The rotisserie chicken works really well for this.
For the veggies I have tried, broccoli and swiss chard. I also usually saute green and red bell peppers and onions (about 1/4 cup each diced) in a bit of butter but that's because I put them in everything :) I sauted the swiss chard too and sprinkled on a just a little garlic powder. The broccoli I steamed.
You could get some of the steam fresh veggies that you microwave and use those and the rotisserie chicken. That would make it fairly quick to put together.
You can also use different cheeses. When I made it with the swiss chard I used 3 cheese Italian blend.
I am going to try it with mushrooms, spinach and swiss cheese later this week.
This makes more than enough for hubby and I to eat for dinner 2 times. I just make salad to go with it.
The good thing is this recipe is good for any meal!
903 days ago
I tend to buy pre-cooked meat and make wraps. Heat the meat up in the microwave, grab a tortilla, throw meat, cheese, and whatever veggies I'm into in the wrap. It's really flexible. Hubbie uses salad dressing on his, I prefer it dry. Or, turn the wrap into a salad. This option lets me skip my food allergies.
I'll also take the pre-cooked meat and throw it on a baked potato with cheese and veggies.
Stir fries are also awesome left over. Just throw it back into the skillet to heat it up.
904 days ago
Great list! I have definite go-tos, like eggs. I always have them boiled (cover with cold water, bring to boil. Take off heat, cover and let sit for 10 minutes. Immediately place under running cold water and add a large amount of ice. I never have one that fails to peel easily!) in the house ready to grab. Sometimes I sautee onions, then add an egg scrambled then cook until done. I eat them with a high fiber English Muffin.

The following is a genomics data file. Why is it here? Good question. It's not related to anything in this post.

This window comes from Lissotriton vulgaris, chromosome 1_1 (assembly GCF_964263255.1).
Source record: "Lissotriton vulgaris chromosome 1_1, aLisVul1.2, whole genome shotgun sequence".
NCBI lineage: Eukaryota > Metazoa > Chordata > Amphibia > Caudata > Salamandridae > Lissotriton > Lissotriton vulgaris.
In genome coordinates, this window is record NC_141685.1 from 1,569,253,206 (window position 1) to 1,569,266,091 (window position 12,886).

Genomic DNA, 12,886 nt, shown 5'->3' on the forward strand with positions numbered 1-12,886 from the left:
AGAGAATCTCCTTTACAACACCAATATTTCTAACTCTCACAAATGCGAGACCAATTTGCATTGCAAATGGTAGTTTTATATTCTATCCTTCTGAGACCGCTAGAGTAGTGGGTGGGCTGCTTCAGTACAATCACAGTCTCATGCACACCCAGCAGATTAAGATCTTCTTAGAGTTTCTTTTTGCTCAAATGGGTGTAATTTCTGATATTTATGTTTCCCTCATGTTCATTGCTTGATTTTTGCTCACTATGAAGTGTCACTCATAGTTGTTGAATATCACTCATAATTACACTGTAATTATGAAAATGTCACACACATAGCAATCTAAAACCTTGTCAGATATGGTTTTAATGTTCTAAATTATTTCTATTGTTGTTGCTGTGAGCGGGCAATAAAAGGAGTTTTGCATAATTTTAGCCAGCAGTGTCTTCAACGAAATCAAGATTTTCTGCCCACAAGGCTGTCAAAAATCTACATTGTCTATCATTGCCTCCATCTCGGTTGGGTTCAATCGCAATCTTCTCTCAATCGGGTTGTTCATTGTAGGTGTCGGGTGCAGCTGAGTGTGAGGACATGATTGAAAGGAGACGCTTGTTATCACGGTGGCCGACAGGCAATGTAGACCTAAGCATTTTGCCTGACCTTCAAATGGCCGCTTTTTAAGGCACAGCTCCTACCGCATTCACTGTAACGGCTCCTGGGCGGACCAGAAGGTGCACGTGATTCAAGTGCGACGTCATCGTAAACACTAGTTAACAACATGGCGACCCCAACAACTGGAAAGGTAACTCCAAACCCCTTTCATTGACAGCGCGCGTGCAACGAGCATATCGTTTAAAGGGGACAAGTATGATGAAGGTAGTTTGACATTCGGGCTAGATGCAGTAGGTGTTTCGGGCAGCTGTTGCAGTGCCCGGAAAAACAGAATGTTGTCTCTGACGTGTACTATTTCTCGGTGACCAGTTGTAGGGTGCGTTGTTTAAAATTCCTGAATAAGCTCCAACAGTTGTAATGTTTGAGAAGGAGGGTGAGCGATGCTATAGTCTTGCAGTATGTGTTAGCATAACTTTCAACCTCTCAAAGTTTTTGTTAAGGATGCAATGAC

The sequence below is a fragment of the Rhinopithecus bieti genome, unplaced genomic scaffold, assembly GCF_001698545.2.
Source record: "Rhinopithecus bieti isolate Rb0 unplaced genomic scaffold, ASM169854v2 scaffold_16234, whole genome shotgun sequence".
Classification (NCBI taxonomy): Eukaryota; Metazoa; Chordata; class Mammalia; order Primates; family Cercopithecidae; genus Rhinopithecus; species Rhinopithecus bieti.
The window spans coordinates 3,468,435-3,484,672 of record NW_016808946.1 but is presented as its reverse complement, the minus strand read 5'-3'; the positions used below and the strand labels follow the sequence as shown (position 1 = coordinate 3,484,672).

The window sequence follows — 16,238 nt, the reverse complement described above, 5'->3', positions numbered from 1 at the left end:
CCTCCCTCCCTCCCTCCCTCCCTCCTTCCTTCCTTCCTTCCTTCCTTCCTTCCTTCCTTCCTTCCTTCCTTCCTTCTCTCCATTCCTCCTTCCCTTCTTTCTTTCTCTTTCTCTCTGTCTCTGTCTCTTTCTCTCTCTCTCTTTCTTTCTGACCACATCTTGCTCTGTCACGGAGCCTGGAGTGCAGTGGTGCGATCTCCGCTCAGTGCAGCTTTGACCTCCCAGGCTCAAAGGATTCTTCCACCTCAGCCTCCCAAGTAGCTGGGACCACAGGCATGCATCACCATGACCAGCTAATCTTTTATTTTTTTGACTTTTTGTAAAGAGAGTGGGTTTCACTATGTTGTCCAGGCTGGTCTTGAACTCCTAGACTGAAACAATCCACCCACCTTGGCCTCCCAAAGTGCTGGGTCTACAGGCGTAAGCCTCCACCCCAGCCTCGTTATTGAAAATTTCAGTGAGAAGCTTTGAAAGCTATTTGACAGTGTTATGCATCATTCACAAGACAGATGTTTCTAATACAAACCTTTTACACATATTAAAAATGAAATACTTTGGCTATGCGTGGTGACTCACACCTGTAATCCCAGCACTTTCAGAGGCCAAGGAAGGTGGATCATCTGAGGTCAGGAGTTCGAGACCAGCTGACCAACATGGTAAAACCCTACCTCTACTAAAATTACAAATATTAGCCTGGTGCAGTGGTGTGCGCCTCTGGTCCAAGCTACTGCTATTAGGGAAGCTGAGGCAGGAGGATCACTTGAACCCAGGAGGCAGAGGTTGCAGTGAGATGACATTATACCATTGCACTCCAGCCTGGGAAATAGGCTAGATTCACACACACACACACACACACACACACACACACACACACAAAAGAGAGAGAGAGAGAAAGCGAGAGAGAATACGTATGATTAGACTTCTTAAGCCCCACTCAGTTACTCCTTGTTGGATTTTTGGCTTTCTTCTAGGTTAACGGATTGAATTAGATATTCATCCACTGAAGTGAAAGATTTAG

PS- I also use medium eggs to save a few calories.
904 days ago
For a long time, I ate some sort of egg wrap for lunch. I would sautee some spinach (usually frozen, since it keeps for a long time and is cheap) in a little butter or olive oil, then would cook up some sort of protein (veggie sausage patty, bacon, etc). Add in some scrambled egg and cook to the desired state of doneness, add in a bit off cheese and let melt, and then fold into a multi-grain or low-card tortilla. Fast and filling!
I have a great recipe for roasted veggies with quinoa. I'll try to dig it up, but you basically just roast up some veggies like parsnips, and serve them with quinoa with some seasonings. It was absolutely delicious, and so healthy.
Hang in there!
Found the link!
904 days ago
Comment edited on: 2/3/2014 11:13:42 PM
905 days ago
A bit more detail on the recipe I suggested before:
Cook your pasta, drain, return to hot pan, add about 1/2 can of tuna, and 2-3 tablespoons of creamy cheese (eg. Dairylea, or Philadelphia). You could add some chopped sweet pepper or similar. Stir and serve.
Hot lunches - why not bake potatoes - you can serve with tuna, cheese, baked beans, bacon pieces, coleslaw etc
Dice chicken, mushrooms, onion, sweet pepper, bean sprouts, stir fry until chicken is cooked through, add cooked noodles mix and serve. (you can add soy sauce or worcestershire sauce if you like)
I hope you get lots of yummy ideas
905 days ago
Disclaimer: Weight loss results will vary from person to person. No individual result should be seen as a typical result of following the SparkPeople program.